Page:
SeaWorld Ends Orca Breeding

In a not so surprising move SeaWorld have announced that they will no longer be breeding orca in captivity.

“By making this the last generation of orcas in our care and reimagining how guests will experience these beautiful animals, we are fulfilling our mission of providing visitors to our parks with experiences that matter,” said Joel Manby, president and CEO of SeaWorld Entertainment Inc.

The company currently has 23 orca in captivity, with at least one of those whales being pregnant. Naturally animal rights groups have welcomed the move after campaigning for years for Seaworld to give up using orca in their shows. In November, SeaWorld stopped their familiar “circus” style shows with orca in favour of offering “new, inspiring natural orca encounters” though we are still not clear on exactly what that entails as they won’t begin until 2017.

Whilst the move is welcomed there is little doubt that it stems from financial concerns rather than animal issues, SeaWorlds profits dropped 84% following the infamous “Blackfish” film and a move away from “circus orcas” is a bid to improve their image and bring visitors back. Director of Blackfish and staunch SeaWorld critic Gabriela Cowperthwaite released a joint statement with the Humane Society saying

“The fact that SeaWorld is doing away with orca breeding marks truly meaningful change”

11 of SeaWorlds 23 orca currently reside in their flagship park in San Diego. This park submitted $100 million development plan to the California Coastal Committee in October of 2015 which was approved but had several conditions, one of which was that SeaWorld could no longer breed orca. Effectively the ban on breeding was forced upon SeaWorld and today they have announced it as if it were their own idea, despite initially saying “a ban on breeding would sentence these animals to a slow extinction in our care” (2015).

So all in all a good move but one that they really had no choice over if they wished to survive as a company. With equal inevitability PETA director Mimi Bekhechi was still critical of SeaWorld saying:

“SeaWorld must open its tanks to the oceans to allow the orcas it now holds captive to have some semblance of a life outside these prison tanks,”

As SeaWorld correctly pointed out in response no whale or dolphin has ever been successfully released into the wild. Even Keiko, the wild born orca used in “Free Willy” failed to survive when reintroduced to the wild and so what PETA suggests is rather simplistic and unhelpful.

It is possible that this does mark the start of something new for Seaworld. They have formed a partnership with the animal rights group “The Humane Society” and have pledged $50 million to help whales and sharks in the wild whilst also promoting research in their San Diego redevelopment plan.

SeaWorld were always an easy target for criticism, much of it being deserved, but as Emily Stewart wrote they have always been quietly involved in a variety of conservation projects which do actually benefit the environment. The constant protesting and calls for SeaWorld to close entirely would impact conservation in ways most people just don’t realise. No conservation group is perfect, Greenpeace, Sea Shepherd and Friends of the Earth have all come under criticism for various illegal activities. SeaWorld certainly appear to be attempting to become better and an improved and ethical SeaWorld would be infinitely better than a closed SeaWorld.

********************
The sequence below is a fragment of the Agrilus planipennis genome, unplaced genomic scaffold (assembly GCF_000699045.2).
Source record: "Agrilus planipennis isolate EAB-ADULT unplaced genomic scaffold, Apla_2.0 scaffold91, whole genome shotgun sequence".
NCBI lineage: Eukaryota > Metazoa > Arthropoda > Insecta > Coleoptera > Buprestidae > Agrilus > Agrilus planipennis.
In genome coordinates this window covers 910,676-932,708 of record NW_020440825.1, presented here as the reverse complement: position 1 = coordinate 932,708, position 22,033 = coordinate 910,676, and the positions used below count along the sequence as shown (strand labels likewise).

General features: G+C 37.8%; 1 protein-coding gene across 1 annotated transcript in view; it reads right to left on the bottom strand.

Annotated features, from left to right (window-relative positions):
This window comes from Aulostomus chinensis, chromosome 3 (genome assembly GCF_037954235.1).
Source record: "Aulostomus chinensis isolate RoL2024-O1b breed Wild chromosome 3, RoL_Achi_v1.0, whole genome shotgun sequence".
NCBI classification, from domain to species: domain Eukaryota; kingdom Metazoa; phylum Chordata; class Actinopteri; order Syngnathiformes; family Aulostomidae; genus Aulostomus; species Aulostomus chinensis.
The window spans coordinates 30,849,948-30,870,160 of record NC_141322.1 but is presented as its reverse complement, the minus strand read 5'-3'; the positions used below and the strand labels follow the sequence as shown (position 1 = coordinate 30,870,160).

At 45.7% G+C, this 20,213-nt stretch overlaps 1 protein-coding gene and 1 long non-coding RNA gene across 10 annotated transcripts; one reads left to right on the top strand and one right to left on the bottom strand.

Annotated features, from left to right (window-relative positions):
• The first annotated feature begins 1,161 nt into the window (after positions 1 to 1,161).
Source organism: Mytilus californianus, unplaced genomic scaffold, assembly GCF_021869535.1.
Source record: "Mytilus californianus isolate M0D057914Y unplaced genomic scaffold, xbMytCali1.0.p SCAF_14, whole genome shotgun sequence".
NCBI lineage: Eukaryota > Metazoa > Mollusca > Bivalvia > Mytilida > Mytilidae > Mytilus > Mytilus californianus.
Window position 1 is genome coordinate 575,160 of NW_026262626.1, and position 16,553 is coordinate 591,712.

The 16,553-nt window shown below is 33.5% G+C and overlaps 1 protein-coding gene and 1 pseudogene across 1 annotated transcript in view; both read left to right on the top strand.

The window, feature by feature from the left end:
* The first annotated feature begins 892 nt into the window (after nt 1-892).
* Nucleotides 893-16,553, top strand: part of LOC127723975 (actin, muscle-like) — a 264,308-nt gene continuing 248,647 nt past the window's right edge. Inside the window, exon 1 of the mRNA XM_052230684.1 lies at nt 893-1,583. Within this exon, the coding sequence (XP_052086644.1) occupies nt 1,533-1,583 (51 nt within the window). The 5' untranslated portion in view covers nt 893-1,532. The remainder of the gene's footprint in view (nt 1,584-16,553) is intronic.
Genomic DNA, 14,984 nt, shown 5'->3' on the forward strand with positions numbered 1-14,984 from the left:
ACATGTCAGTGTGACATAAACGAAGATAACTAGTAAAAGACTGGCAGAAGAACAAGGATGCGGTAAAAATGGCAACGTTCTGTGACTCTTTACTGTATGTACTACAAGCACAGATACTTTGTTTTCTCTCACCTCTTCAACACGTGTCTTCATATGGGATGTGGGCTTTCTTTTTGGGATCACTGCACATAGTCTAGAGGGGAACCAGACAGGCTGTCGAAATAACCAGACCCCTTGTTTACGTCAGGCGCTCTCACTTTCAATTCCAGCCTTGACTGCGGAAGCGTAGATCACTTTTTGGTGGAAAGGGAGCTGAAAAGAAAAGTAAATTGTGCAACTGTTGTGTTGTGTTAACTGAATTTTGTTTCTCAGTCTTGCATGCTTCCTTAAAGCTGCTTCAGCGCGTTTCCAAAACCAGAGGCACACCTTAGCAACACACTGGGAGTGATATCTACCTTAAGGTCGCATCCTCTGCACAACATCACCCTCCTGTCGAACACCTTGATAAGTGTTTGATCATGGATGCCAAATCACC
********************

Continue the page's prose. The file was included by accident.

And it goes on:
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Scott Thomson
Recent ecology and conservation graduate. My blog is here https://wildchatblog.wordpress.com/
Scott Thomson

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2 Responses

  1. Thank you for reporting this Scott – it’s great news for animal welfare progress that Seaworld is ending it’s captive breeding program!

    I think the partnership is with The Humane Society in the U.S and not the Human Society. Can I also say that labelling all these organisation as “animal rights” groups sends the wrong message, perpetuating the perception of narrow-minded extremism and misrepresenting these groups. HSI says, “We are the leading animal advocacy organization, seeking a humane world for people and animals alike.” This point is often missed. We must surely aim to treat animals and humans with equal compassion and respect.

    I agree that PETA isn’t always mindful of what is possible and that releasing captive orca into the wild is unlikely to be a happy ending. Some have suggested a salt water ocean sanctuary. I have no idea of the practicality of this, or the costs, but Seaworld needs to give something back to the marine mammals they have long profited from.

    I agree also that not all zoos are created equal. While I don’t agree with large animals being held captive and I think welfare standards are seriously low in some zoos, other zoos can and do contribute to breeding programs and research and help fund conservation of species in other countries.

  1. 21st March 2016

    […] the social media tirade that has been Blackfish, Seaworld finally caved in and abolished its breeding programme of orcas as well as announced its new partnership with the Humane Society of the US (HSUS). A move that has […]

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